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If the Indiana Pacers were stranded on an island and had to build huts out of popsicle sticks and forage for berries to survive, Rick Carlisle's team could construct townhouses with indoor plumbing and find a way to make smoothies.
No team does more with less. No team navigates survival mode better. Following last year's suspensions and injury curse, making the best of their misfortune has become an old hat for Indiana, which has won eight of 11 since slipping under .500 on Jan. 31.
Indiana got through the banishment of Ron Artest and has coped with lingering injuries to star forward Jermaine O'Neal and talented point guard Jamaal Tinsley. The Pacers don't make excuses. They find ways to persevere.
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| Rick Carlisle relies on players like Sarunas Jasikevicius to step up for the Pacers. (Getty Images) || |
"It's a situation we've been dealing with the last two years, not having our whole team," shooting guard Stephen Jackson said after Wednesday night's 99-93 victory over Washington left Indiana in sole possession of fifth in the East. "Guys have been in and out of the rotation. This says a lot about this team."
The Pacers played without Tinsley's replacement, Anthony Johnson (stomach flu), and simply inserted third-stringer Sarunas Jasikevicius into the starting five. He responded with 14 points and a career-high 11 assists in 39 minutes, resembling the floor general who led Maccabi Tel Aviv to consecutive Euroleague titles before returning to the States.
Sometimes we prove we're a resilient bunch and get through all these problems and show how good we can be," Jasikevicius said. "Sometimes we're not so good. Lately we've been all right. Lately our attitude and how we approach the game has been much better. We just have to keep fighting and hopefully we can get the guys healthy and make a run."
Johnson is expected back for Friday night's visit to Boston, but Tinsley and O'Neal won't be in the lineup for quite some time. Johnson, a career backup, is averaging 10.5 points and 5.1 assists and has averaged 17.2 points and 6.4 assists over the past five games.
Rookie Danny Granger and second-year center David Harrison have helped veterans Scot Pollard and Jeff Foster pick up the considerable slack in O'Neal's absence. Granger and Harrison combined for 6-for-7 shooting and 12 rebounds against the Wizards and give Carlisle the versatility he needs to keep the patchwork Pacers treading water.
Including Artest, 13 different players have taken turns in the starting lineup. No one has complained about his status in the rotation, even though Jasikevicius did envision a larger role when he signed in the offseason. Remember the chemistry issues that were a concern at the beginning of the season? Apparently, they're a thing of the past.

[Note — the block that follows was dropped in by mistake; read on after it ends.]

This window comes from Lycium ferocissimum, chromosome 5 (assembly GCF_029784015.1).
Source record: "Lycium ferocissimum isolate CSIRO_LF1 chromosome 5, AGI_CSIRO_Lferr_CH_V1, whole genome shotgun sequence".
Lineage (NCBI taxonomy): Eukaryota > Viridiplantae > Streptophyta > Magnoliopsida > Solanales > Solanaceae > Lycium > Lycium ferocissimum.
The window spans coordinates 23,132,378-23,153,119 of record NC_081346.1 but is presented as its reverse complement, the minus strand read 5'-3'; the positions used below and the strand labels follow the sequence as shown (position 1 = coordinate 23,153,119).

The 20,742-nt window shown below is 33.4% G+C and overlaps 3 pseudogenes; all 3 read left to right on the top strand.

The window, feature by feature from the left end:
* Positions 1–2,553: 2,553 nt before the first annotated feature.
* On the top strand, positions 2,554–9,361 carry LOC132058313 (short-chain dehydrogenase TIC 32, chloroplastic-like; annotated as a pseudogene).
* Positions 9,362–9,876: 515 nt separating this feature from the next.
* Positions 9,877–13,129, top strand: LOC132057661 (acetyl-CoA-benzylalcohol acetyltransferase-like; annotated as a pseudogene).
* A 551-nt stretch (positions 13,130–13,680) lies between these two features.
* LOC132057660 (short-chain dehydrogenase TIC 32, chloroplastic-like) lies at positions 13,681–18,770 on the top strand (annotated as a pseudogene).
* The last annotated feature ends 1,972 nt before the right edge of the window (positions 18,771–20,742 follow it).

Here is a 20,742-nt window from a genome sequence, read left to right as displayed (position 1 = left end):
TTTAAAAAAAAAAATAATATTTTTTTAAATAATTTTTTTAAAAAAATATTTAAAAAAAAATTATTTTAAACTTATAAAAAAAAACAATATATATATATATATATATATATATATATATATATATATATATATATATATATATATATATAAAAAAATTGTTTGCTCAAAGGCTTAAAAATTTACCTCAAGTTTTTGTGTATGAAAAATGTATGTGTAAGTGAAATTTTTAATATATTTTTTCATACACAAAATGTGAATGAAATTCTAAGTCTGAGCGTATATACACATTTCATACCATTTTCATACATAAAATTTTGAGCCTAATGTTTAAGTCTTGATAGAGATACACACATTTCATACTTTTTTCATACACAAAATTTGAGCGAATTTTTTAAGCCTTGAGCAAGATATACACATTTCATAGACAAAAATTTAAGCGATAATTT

Perhaps it's because Artest is gone, traded to Sacramento on Jan. 28 for Peja Stojakovic. Maybe it's because everyone had to pull together due to O'Neal's absence. Or because Stojakovic, lately the team's biggest horse in the scoring department, doesn't demand the ball. Whatever the reason, things are clicking.
Johnson may end up keeping his starting role when Tinsley comes back. "How he's playing, I don't even want to come back and start," Tinsley told the Indianapolis Star. "I think he's been playing good and he's doing a great job for us. I just want to come back and help the team. The chemistry is going good. That's my thing."
Stojakovic has been rejuvenated, too. After struggling in Sacramento (40 percent shooting, 16.4 ppg, 5.3 rpg), he's knocking down more than 46 percent of his 3-point attempts and has averaged 19.8 points and 6.9 rebounds in his 12 games with his new squad. If he can continue that production when O'Neal returns, the Pacers are going to be a tough out in the playoffs.
O'Neal has already thrown down the gauntlet. He warned people not to dismiss his team, citing the success the Pacers had against the Pistons and Heat this season. As it stands now, he's simply trusting his teammates to get to the playoffs so he can help them persevere from there. "If I can get back (in the regular season), I get back, but my goal is to get back for the first round of the Eastern Conference playoffs," O'Neal told the Star. "I want to make sure everything is healthy, make sure I'm in shape. I'm not going to play to get into shape.
"If I get to a particular point in time between now and the playoffs, anywhere I feel like I'm 100 percent healed and in shape, I'll play. I don't want to shortchange myself and say I'm going to come back on this particular date and when that date comes I'm not ready." Don't think Indiana will be holding its collective breath. Heck, Pollard has plantar fasciitis in both feet, placing his status for every game in question. Even if the Pacers have to pull some tall guy out of the stands, recent history indicates they'll win with whoever is at their disposal.